This post was originally published on the morning of Friday, November 2
It’s not the ideal moment to publish a restaurant review in New York, and certainly not of a place in the East Village struggling to keep business going without power. But such was the print schedule that my piece on Exchange Alley (424 E. 9th St.) ran this week right alongside our Sandy coverage.
Chef/owner Paul Gerard is a New Yorker who worked as a cook in New Orleans for many years before moving back to the city and opening his own place here. I reached out to Gerard via email to see how he and his team were doing (see his update below).
I wrote in the review that Exchange Alley’s crew “knows how to work with what they’ve got.” I was referring to their space, and to the cocktails they’re mixing without a liquor license, which cleverly make use of soju, sake, beer, and sherry.
I learned via Twitter that there’s more to that now. Our apartments are dark and cold, our offices closed, but in the blackout of lower Manhattan, that kitchen is doing what it can with limited supplies, outfitting cooks with flashlights so they can work grills in the darkness, and lighting candles in the dining room so residents have somewhere bright to go. This is about community and resilience, but restaurants also need to stay open to survive: Every day they’re closed for business is a devastating financial blow.
Manhattan is apparently scheduled to get power back today (though many other places will be waiting until next weekend). This means you may not have to wait long for a taste of those fried Jambalaya balls with dirty gravy. Meanwhile, I strongly suggest stopping in for drinks, snacks, and a sense of togetherness.
[UPDATE] On Saturday, we heard back from Gerard. He says the restaurant was without power, but undamaged, and that after living for so many years in New Orleans, he had taken the warnings very seriously. The restaurant reopened on Tuesday morning and stayed open throughout the blackout. Gerard’s partner Matt Hanley is a New York firefighter who helped to supply the restaurant with ice, a generator, and beer. Gerard slept on a friend’s couch one night and in the restaurant the others.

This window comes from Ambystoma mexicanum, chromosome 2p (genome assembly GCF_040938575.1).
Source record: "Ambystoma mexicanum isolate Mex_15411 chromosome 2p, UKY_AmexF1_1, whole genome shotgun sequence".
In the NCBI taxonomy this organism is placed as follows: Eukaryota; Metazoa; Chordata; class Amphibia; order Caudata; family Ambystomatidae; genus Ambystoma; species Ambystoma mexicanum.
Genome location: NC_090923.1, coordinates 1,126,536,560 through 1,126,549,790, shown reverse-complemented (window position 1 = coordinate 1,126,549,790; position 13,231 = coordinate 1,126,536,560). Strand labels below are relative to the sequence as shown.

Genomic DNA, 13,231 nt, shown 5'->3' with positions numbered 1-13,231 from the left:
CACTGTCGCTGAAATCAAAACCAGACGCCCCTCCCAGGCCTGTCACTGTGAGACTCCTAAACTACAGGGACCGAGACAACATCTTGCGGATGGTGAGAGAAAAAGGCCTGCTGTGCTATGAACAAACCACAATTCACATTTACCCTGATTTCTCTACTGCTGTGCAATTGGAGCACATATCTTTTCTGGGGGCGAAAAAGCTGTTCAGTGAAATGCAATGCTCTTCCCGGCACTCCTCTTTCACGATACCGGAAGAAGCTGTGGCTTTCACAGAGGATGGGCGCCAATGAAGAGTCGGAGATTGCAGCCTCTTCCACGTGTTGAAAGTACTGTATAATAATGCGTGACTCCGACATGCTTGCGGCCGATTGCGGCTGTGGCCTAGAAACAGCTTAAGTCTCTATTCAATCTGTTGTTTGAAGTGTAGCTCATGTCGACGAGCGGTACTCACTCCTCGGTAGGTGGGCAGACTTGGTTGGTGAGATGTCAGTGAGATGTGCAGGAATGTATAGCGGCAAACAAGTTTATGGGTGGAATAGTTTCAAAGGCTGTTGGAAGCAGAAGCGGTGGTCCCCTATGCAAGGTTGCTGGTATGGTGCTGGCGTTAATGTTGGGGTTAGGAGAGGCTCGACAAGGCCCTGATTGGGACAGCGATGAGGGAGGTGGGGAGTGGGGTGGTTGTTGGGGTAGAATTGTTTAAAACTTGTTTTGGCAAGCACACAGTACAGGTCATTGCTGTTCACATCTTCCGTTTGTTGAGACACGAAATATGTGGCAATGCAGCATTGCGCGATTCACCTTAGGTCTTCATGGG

Here’s what he told us about staying open after Sandy:
“We opened. I emptied my refrigerators, made a big buffet, and gave the food away. We boiled water to wash plates/silverware, and when the linen ran out we moved to bev naps.”
“As everything thawed from freezer, we made a short menu and had a ‘pay what you will’ sign up. Some had cash, some didn’t, but everyone who came in ate and drank (we were charging for wine and beer).”
“My friend Sisha Ortuzar, of Riverpark, supplied me with items from his giant freezer that held temp for days, and with dry goods like risotto, polenta and cellar/root vegetables. We were able to make a very comforting menu.”
Power came back on Friday night to most of the neighborhood, including Exchange Alley. The restaurant will be serving a limited menu tonight (“no meat!” says Gerard). After a long week without missing a service, EA will close Sunday and Monday, bouncing back on Tuesday with a full menu.
Tonight is a night to go downtown and support small restaurants like this one, which have either been closed or giving away food in the darkness. Take your friends. Reciprocate the generosity these places showed us throughout the week: tip as well as you possibly can. This is just the beginning of what will be a long recovery for our restaurants.